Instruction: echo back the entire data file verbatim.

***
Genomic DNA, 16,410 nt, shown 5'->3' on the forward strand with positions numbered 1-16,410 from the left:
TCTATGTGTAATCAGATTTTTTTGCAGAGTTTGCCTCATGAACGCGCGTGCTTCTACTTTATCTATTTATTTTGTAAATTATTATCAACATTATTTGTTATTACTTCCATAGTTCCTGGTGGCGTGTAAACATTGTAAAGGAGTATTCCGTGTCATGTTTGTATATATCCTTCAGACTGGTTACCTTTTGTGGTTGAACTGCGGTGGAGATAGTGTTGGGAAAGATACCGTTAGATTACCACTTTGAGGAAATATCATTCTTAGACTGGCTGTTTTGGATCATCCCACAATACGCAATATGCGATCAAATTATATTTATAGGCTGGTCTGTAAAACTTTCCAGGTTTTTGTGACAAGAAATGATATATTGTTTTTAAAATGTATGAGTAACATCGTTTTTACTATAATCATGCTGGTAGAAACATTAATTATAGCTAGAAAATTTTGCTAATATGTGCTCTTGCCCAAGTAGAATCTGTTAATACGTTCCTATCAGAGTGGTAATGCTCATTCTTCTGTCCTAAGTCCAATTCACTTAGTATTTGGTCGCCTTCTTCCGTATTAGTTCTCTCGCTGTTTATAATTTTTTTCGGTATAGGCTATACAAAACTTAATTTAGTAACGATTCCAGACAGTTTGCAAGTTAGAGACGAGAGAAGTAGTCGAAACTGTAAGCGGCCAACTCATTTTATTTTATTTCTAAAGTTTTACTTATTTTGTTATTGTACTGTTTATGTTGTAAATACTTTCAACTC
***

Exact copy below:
Genomic DNA, 16,410 nt, shown 5'->3' on the forward strand with positions numbered 1-16,410 from the left:
TCTATGTGTAATCAGATTTTTTTGCAGAGTTTGCCTCATGAACGCGCGTGCTTCTACTTTATCTATTTATTTTGTAAATTATTATCAACATTATTTGTTATTACTTCCATAGTTCCTGGTGGCGTGTAAACATTGTAAAGGAGTATTCCGTGTCATGTTTGTATATATCCTTCAGACTGGTTACCTTTTGTGGTTGAACTGCGGTGGAGATAGTGTTGGGAAAGATACCGTTAGATTACCACTTTGAGGAAATATCATTCTTAGACTGGCTGTTTTGGATCATCCCACAATACGCAATATGCGATCAAATTATATTTATAGGCTGGTCTGTAAAACTTTCCAGGTTTTTGTGACAAGAAATGATATATTGTTTTTAAAATGTATGAGTAACATCGTTTTTACTATAATCATGCTGGTAGAAACATTAATTATAGCTAGAAAATTTTGCTAATATGTGCTCTTGCCCAAGTAGAATCTGTTAATACGTTCCTATCAGAGTGGTAATGCTCATTCTTCTGTCCTAAGTCCAATTCACTTAGTATTTGGTCGCCTTCTTCCGTATTAGTTCTCTCGCTGTTTATAATTTTTTTCGGTATAGGCTATACAAAACTTAATTTAGTAACGATTCCAGACAGTTTGCAAGTTAGAGACGAGAGAAGTAGTCGAAACTGTAAGCGGCCAACTCATTTTATTTTATTTCTAAAGTTTTACTTATTTTGTTATTGTACTGTTTATGTTGTAAATACTTTCAACTC